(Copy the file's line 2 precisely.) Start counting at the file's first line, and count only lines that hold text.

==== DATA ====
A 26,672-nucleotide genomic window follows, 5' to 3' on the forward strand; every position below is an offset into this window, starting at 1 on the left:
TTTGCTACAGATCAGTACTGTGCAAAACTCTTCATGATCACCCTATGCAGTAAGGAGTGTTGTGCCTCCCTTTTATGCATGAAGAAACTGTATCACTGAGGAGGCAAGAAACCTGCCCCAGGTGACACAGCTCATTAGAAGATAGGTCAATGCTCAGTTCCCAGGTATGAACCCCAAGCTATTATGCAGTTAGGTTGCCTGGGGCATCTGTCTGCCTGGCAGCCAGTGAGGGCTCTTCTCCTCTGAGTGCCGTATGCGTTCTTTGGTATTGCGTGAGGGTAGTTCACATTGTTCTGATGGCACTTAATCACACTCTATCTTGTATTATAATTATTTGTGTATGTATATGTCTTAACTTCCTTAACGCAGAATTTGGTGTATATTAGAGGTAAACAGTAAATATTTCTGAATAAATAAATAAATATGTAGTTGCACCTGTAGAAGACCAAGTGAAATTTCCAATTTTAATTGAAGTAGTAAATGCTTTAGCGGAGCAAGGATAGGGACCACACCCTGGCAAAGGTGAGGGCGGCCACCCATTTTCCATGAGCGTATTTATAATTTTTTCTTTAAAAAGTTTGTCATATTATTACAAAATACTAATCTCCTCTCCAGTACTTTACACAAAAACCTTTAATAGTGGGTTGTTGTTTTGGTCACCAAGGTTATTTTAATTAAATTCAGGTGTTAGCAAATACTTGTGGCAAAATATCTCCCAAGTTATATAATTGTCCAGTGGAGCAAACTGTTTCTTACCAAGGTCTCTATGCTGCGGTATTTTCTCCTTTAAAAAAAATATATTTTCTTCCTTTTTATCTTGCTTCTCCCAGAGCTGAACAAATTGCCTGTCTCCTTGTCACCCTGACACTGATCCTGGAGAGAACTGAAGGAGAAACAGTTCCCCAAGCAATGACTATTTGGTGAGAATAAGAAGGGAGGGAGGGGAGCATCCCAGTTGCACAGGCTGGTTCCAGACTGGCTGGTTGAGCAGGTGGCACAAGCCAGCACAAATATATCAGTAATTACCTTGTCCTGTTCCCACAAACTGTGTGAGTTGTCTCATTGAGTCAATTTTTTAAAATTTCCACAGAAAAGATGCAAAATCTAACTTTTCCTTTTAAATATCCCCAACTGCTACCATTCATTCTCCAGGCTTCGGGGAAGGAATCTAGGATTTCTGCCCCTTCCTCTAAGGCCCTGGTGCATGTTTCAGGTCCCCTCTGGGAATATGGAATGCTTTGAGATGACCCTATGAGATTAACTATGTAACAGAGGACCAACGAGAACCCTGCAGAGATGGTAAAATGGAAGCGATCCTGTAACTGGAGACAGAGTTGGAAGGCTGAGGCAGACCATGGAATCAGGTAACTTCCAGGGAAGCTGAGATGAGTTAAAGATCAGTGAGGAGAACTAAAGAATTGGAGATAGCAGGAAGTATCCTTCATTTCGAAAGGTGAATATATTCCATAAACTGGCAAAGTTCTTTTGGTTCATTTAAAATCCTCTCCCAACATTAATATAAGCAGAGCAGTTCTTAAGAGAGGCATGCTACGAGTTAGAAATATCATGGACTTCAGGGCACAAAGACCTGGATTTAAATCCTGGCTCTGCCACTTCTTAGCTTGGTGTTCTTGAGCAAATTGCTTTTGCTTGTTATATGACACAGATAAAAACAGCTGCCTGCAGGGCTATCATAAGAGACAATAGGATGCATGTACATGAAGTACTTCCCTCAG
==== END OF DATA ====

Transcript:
TTTGCTACAGATCAGTACTGTGCAAAACTCTTCATGATCACCCTATGCAGTAAGGAGTGTTGTGCCTCCCTTTTATGCATGAAGAAACTGTATCACTGAGGAGGCAAGAAACCTGCCCCAGGTGACACAGCTCATTAGAAGATAGGTCAATGCTCAGTTCCCAGGTATGAACCCCAAGCTATTATGCAGTTAGGTTGCCTGGGGCATCTGTCTGCCTGGCAGCCAGTGAGGGCTCTTCTCCTCTGAGTGCCGTATGCGTTCTTTGGTATTGCGTGAGGGTAGTTCACATTGTTCTGATGGCACTTAATCACACTCTATCTTGTATTATAATTATTTGTGTATGTATATGTCTTAACTTCCTTAACGCAGAATTTGGTGTATATTAGAGGTAAACAGTAAATATTTCTGAATAAATAAATAAATATGTAGTTGCACCTGTAGAAGACCAAGTGAAATTTCCAATTTTAATTGAAGTAGTAAATGCTTTAGCGGAGCAAGGATAGGGACCACACCCTGGCAAAGGTGAGGGCGGCCACCCATTTTCCATGAGCGTATTTATAATTTTTTCTTTAAAAAGTTTGTCATATTATTACAAAATACTAATCTCCTCTCCAGTACTTTACACAAAAACCTTTAATAGTGGGTTGTTGTTTTGGTCACCAAGGTTATTTTAATTAAATTCAGGTGTTAGCAAATACTTGTGGCAAAATATCTCCCAAGTTATATAATTGTCCAGTGGAGCAAACTGTTTCTTACCAAGGTCTCTATGCTGCGGTATTTTCTCCTTTAAAAAAAATATATTTTCTTCCTTTTTATCTTGCTTCTCCCAGAGCTGAACAAATTGCCTGTCTCCTTGTCACCCTGACACTGATCCTGGAGAGAACTGAAGGAGAAACAGTTCCCCAAGCAATGACTATTTGGTGAGAATAAGAAGGGAGGGAGGGGAGCATCCCAGTTGCACAGGCTGGTTCCAGACTGGCTGGTTGAGCAGGTGGCACAAGCCAGCACAAATATATCAGTAATTACCTTGTCCTGTTCCCACAAACTGTGTGAGTTGTCTCATTGAGTCAATTTTTTAAAATTTCCACAGAAAAGATGCAAAATCTAACTTTTCCTTTTAAATATCCCCAACTGCTACCATTCATTCTCCAGGCTTCGGGGAAGGAATCTAGGATTTCTGCCCCTTCCTCTAAGGCCCTGGTGCATGTTTCAGGTCCCCTCTGGGAATATGGAATGCTTTGAGATGACCCTATGAGATTAACTATGTAACAGAGGACCAACGAGAACCCTGCAGAGATGGTAAAATGGAAGCGATCCTGTAACTGGAGACAGAGTTGGAAGGCTGAGGCAGACCATGGAATCAGGTAACTTCCAGGGAAGCTGAGATGAGTTAAAGATCAGTGAGGAGAACTAAAGAATTGGAGATAGCAGGAAGTATCCTTCATTTCGAAAGGTGAATATATTCCATAAACTGGCAAAGTTCTTTTGGTTCATTTAAAATCCTCTCCCAACATTAATATAAGCAGAGCAGTTCTTAAGAGAGGCATGCTACGAGTTAGAAATATCATGGACTTCAGGGCACAAAGACCTGGATTTAAATCCTGGCTCTGCCACTTCTTAGCTTGGTGTTCTTGAGCAAATTGCTTTTGCTTGTTATATGACACAGATAAAAACAGCTGCCTGCAGGGCTATCATAAGAGACAATAGGATGCATGTACATGAAGTACTTCCCTCAG